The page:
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Others complain about eating mushrooms, avocado, and fish.

It emerged that 14 percent of the mums and dads polled believe their youngster is a fussy eater.

As a result, 82 percent of them get frustrated when their child won’t eat the food they’ve cooked, while nine in ten worry about their offspring’s overall health due to them being picky.

Other parents feel embarrassed (22 percent), disappointed (20 percent), and confused (20 percent) about their child being fussy.

But 92 percent of parents of picky eaters have hidden foods such as fruit and vegetables in a meal, so their youngster unknowingly eats them.

Eva Hill Hamilton, clinical nutritionist for VIVIO Junior Multivitamin, which commissioned the research, said: “Ensuring your child eats a rainbow of fruits and vegetables to get those all-important vitamins and minerals in their diet is no easy task for parents.

“It’s clear from the research that mums and dads can feel frustrated, and even ashamed, if their child is fussy when it comes to food.

“The majority of foods youngsters seem to dislike are those that will provide the most beneficial nutrients for your child’s overall health and immunity – so it’s important for fussy eaters in particular to get the right levels of vitamins from somewhere else.”

The study also found the most common complaint of fussy eaters is having too much of one type of food on the plate, and not enough of something else.

Other grumbles included not liking food with bits in it, having too much flavour, and disliking the colour or the physical appearance.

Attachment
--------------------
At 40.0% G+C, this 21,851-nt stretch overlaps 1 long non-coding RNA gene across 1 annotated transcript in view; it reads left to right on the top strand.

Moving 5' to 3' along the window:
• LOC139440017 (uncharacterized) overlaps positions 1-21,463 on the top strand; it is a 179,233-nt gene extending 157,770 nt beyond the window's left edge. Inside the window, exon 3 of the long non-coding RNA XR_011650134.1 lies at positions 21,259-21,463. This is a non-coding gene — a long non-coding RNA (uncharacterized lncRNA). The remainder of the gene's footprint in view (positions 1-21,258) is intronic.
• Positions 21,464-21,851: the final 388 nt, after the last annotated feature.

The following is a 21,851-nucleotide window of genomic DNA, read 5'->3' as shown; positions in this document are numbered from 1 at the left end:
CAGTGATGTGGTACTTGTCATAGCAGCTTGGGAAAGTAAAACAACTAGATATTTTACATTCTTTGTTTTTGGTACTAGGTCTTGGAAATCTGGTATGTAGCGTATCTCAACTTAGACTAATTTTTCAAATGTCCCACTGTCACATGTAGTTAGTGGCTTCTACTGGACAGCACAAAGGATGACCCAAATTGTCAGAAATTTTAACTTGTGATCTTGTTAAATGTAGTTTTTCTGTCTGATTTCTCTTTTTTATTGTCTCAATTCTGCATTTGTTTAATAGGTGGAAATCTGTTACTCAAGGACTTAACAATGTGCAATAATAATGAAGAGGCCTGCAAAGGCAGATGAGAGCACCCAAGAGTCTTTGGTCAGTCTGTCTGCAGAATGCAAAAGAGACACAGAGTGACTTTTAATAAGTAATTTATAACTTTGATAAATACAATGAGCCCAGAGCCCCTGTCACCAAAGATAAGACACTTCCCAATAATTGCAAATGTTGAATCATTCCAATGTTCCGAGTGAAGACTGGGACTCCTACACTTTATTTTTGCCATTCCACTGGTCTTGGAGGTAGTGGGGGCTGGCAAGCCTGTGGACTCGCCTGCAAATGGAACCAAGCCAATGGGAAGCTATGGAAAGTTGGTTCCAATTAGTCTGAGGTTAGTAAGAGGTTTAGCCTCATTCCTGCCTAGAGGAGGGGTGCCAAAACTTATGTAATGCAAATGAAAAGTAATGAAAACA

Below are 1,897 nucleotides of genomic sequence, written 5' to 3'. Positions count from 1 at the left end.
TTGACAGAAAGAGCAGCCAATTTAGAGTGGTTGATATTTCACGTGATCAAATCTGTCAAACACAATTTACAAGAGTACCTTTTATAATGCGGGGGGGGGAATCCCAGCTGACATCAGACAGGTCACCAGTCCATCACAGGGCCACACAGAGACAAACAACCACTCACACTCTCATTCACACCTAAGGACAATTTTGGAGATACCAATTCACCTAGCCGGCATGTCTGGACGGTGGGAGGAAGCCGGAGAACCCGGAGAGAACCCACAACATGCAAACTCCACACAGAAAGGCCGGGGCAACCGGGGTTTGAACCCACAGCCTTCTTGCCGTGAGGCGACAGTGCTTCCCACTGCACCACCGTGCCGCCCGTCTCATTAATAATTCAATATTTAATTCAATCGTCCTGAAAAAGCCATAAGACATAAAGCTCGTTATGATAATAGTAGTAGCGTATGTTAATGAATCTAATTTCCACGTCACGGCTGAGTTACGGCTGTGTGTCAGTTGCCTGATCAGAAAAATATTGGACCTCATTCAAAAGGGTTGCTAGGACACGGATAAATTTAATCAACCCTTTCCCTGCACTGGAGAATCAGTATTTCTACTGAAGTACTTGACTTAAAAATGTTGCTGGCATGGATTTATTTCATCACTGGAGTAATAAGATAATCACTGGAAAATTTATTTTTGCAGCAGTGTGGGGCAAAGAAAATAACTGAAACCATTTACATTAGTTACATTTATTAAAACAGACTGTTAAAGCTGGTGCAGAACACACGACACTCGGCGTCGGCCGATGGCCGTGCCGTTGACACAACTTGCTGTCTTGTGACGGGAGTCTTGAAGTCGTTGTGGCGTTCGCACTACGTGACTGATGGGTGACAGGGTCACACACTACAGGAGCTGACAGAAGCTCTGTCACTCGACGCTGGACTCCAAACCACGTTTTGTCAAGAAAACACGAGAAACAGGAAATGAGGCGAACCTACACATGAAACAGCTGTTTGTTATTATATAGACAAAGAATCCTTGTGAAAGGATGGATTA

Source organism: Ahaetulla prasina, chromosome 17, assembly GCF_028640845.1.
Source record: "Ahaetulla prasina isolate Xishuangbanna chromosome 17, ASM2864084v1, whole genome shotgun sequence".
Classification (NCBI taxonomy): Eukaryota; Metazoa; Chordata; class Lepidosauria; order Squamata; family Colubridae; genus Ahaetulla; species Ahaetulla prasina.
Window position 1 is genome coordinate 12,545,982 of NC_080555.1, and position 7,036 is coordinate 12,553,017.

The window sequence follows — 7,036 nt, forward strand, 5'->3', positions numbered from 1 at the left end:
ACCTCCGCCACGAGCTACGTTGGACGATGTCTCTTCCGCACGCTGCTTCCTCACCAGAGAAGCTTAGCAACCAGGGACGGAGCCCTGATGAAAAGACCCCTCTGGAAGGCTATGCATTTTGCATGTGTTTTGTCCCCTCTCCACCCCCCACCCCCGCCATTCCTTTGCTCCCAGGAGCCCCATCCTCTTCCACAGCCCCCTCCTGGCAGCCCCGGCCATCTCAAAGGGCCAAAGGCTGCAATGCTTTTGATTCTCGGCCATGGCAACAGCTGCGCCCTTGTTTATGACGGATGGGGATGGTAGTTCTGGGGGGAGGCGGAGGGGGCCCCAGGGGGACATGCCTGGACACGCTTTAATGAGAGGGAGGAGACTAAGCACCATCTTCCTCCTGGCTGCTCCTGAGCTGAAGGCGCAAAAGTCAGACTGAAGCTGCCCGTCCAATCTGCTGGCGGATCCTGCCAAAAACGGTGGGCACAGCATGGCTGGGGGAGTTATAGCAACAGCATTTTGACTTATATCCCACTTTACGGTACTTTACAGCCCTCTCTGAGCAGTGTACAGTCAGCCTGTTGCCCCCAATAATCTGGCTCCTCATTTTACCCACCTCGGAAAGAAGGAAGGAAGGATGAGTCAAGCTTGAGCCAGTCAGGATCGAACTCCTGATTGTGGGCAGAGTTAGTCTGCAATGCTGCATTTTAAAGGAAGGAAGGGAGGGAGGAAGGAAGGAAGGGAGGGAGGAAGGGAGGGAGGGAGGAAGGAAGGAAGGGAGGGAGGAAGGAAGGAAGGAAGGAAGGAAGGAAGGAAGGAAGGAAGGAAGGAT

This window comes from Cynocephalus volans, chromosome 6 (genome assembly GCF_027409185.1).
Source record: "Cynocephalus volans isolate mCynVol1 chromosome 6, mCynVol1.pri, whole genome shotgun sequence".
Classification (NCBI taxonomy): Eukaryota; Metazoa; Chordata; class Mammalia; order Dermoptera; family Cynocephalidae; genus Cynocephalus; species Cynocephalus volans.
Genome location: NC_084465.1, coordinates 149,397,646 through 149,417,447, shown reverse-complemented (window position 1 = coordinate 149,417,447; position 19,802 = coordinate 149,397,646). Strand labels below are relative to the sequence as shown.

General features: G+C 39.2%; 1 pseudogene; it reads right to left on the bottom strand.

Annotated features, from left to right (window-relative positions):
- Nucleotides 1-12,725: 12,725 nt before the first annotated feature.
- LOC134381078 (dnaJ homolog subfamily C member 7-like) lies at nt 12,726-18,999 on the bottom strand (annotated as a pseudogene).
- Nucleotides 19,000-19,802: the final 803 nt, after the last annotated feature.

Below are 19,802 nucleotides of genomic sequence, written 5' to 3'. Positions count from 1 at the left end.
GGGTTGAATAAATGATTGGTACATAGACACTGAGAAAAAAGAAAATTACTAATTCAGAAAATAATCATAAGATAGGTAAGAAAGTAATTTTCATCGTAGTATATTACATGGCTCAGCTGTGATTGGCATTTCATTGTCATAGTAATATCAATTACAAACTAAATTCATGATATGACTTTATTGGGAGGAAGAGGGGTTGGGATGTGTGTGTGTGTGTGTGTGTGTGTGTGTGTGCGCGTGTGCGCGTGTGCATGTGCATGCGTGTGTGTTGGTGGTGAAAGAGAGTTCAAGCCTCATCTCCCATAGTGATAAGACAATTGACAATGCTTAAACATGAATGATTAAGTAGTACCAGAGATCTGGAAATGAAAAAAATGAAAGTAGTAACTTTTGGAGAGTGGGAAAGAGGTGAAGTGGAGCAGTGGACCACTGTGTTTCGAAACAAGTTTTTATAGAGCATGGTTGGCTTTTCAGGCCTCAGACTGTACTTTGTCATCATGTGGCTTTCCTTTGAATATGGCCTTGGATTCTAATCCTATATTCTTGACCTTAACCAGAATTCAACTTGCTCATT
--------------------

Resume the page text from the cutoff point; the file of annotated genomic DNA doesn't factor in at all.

In response, parents of fussy eaters have tried hacks such as the “try it once” rule (15 percent), where kids must eat a mouthful of the food in question before they can say if they like it or not.

Others have banned their youngster from snacking on anything unhealthy until they’ve eaten a piece of fruit (12 percent), and only allowing dessert if all the vegetables have been eaten (11 percent).

But while 87 percent of those have had some success, during the typical week, fussy kids turn their nose up at foods four times.

It also emerged nearly three-quarters (69 percent) of those with picky children worry their own fussiness has been passed down.

Among the foods parents don’t eat which their child also refuses to try are beetroot (13 percent), peaches (11 percent), and fish (10 percent).

It also emerged that 90 percent of parents worry about their child’s overall health due to fussy eating, and four in five feel their child doesn’t get all of the nutrients they need in their diet alone.

And a quarter (24 percent) of the parents polled, via OnePoll, believe their child’s overall diet has an impact on how susceptible they are to catching germs.

The typical 5-11-year-old has had four days off school due to illness in the past 12 months – but as many as one in eight (13 percent) has taken off up to nine days.

Eva Hill Hamilton added: “The vitamins and minerals found in fruits and vegetables help to strengthen a child’s immunity, growth, and cognitive function.

“So for any fussy eaters, I would always recommend including a multivitamin tonic to bridge any nutrient deficiency gaps.

“If your child is struck down with a winter cough, look out for natural remedies that soothe the symptoms without suppressing it, as coughs are a natural defence mechanism to clear and protect the body.”

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